VEGA News Item

Are Beef and Milk Soul Foods? - 22/08/2006
A recent feature in the Guardian rehearsed many reservations over soya foods and derivatives. Much of it was old and questionable information and ignored the results of relevant research...
A recent feature in the Guardian rehearsed many reservations over soya foods and derivatives. Much of it was old and questionable information and ignored the results of relevant research in the UK, Finland, and USA, as well as manufacturing practices in the preparation of various soya meats and milks. Subsequent correspondence focused on animal milks and possible physiological effects on sucklings who are human consumers (the probable benefits to the intended species were overlooked). As with blood, the composition of freshly secreted milk may vary during the day or night, seasonally, or at the stage of the lactation or during the period of sucking and from which breast or teat. Bulking samples, as is normal commercial practice and may also occur, as in donations of blood, in supplies of donated human milk reduces such variation. Hormone fluxes may include prolactin, oxytocin, and thyroid and growth factors varying from species to species, and with specific activities. In this respect we may count the importance also of precursors of hormones such as vitamin D, iodine, and tyrosine.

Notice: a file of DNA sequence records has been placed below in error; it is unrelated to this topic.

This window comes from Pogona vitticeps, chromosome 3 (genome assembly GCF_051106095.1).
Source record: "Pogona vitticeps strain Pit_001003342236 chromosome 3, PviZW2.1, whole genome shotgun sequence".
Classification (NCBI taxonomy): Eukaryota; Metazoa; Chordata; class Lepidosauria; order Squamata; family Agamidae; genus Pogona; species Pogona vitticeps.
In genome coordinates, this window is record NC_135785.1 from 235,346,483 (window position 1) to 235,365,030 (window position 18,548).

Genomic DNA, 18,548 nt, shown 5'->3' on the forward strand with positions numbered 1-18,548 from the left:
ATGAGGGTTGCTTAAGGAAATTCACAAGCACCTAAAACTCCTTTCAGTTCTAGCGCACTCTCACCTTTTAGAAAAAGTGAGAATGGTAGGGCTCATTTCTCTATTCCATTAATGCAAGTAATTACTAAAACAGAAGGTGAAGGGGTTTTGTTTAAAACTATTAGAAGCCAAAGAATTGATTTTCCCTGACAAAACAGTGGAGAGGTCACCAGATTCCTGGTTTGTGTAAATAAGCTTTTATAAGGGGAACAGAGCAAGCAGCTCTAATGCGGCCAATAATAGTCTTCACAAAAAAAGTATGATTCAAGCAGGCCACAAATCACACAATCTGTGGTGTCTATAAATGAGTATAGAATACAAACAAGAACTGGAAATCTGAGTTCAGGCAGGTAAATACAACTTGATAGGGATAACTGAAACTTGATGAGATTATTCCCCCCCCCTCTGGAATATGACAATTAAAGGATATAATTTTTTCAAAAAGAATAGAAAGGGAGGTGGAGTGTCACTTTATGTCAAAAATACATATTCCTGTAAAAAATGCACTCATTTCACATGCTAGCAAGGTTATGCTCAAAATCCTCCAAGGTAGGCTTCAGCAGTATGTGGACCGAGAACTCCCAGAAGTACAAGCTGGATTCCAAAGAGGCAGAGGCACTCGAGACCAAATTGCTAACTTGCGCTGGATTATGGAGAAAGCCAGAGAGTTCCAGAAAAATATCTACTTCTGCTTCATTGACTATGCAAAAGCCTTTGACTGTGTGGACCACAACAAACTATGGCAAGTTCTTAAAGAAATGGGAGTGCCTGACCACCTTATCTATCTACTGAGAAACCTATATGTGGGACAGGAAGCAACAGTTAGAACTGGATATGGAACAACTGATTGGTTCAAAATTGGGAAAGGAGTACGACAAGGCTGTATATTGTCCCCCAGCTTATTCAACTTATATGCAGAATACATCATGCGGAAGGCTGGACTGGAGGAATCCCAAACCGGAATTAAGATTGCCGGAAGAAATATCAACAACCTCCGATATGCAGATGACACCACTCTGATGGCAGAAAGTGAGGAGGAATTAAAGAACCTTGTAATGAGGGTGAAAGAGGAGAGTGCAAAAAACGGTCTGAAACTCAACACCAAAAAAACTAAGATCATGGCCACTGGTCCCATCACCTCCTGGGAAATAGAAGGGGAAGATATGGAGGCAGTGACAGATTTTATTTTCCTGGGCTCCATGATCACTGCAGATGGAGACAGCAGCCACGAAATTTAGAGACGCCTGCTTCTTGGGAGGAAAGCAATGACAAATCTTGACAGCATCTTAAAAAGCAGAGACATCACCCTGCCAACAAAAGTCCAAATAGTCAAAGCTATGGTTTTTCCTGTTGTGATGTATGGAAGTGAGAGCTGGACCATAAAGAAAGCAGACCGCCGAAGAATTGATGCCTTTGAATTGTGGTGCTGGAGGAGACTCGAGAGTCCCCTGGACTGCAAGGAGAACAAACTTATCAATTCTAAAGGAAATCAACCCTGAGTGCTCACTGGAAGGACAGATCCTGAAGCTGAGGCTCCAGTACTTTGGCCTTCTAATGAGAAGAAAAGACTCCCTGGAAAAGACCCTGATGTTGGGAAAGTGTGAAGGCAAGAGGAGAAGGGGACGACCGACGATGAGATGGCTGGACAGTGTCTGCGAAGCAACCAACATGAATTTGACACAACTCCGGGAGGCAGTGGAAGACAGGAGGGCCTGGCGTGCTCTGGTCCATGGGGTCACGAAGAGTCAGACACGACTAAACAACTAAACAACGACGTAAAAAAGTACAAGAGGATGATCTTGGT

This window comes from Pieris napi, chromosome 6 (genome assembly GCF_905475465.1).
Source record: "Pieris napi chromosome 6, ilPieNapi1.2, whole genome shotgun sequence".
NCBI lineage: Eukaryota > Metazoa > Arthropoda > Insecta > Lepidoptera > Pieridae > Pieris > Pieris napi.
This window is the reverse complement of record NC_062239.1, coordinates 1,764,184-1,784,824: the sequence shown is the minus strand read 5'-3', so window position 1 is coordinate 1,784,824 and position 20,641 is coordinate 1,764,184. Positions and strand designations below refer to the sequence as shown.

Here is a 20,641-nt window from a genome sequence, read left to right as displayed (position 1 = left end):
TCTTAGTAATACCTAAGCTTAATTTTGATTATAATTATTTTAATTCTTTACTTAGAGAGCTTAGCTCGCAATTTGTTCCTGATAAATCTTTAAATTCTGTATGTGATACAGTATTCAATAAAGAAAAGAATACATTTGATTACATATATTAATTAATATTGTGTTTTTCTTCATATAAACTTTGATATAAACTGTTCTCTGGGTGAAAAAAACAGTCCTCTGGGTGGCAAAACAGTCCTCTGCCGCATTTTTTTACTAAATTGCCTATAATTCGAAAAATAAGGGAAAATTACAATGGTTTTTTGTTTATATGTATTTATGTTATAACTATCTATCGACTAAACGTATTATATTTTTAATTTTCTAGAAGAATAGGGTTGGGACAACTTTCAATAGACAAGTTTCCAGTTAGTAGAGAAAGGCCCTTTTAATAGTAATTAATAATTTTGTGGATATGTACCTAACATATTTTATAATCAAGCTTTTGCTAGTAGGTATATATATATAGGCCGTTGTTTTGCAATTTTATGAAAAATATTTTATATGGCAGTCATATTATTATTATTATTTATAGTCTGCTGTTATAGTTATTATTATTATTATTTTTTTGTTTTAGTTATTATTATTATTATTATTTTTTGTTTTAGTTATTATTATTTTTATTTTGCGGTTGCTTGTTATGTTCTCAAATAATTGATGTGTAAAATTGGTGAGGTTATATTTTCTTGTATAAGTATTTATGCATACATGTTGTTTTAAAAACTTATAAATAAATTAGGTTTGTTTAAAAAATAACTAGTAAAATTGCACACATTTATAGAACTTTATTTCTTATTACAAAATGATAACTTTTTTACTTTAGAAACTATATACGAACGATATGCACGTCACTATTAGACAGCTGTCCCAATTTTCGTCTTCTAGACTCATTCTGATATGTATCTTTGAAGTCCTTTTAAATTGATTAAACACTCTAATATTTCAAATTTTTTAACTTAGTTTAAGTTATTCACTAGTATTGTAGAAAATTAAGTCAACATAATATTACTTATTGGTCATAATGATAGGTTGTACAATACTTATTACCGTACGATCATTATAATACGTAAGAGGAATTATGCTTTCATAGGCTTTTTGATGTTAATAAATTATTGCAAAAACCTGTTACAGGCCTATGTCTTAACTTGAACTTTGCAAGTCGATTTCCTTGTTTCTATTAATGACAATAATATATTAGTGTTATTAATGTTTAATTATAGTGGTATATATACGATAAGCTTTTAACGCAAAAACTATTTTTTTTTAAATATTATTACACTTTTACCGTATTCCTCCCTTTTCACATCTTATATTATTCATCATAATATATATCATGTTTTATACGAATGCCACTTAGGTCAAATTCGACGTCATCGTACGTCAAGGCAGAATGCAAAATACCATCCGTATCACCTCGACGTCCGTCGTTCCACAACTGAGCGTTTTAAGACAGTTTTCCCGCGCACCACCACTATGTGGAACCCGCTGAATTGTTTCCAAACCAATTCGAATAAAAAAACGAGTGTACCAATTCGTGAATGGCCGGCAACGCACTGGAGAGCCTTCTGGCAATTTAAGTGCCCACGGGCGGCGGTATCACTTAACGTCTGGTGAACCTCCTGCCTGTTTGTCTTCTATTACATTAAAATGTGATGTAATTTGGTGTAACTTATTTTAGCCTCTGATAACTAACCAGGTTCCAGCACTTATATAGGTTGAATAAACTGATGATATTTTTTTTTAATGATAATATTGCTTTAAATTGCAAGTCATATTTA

VEGA has been in consultation with the Food Standards Agency on this issue and long before that with other physiologists. The ancient Doctrine of Signatures led to deductions that virility in men was beefed up by Britain’s John Bulls (who were probably cowboys, consuming much beef from spent dairy cows and most of the other meat was from killed castrates, anyway), and it was milksops who were thus disparaged for a feminine streak. However, the butcher could easily see differences in the meat on the slab: it might vary in color and be classified DFD (dark, firm, dry) or PSE (pale, soft, exudative). These were signs of injury just before slaughter, as might arise during transport and auctioning, loading and unloading, and fighting, beating and goading during the animal’s last hours. Fighting was fiercest among young and randy animals, so consumers in North America and Europe preferred meat from steers (castration itself was a stressful experience). Pre-slaughter fright, flight, fight response set off floods of stressor hormones (the catecholamines) that are responsible for changes in the meat.

Do daily intakes of residues of these hormones arouse human consumers to the fighting spirit? Or is it consumers with aggressive tendencies who consume more of the meats that intensify their fierceness and virility? Milk is baby food and unnatural for adult animals of any species, so are milksops the callow boys while strong men eat bull-beef? And how do these factors affect girls and women? And one can continue the debate to domestic pets and what they are given to eat or catch (and which organs the hunters eat first).

There are many factors to pursue here. We merely offer now the following summary of reactions prompted by the feature and correspondence on soya in the Guardian.

Soya, Cows, Milk and Hormones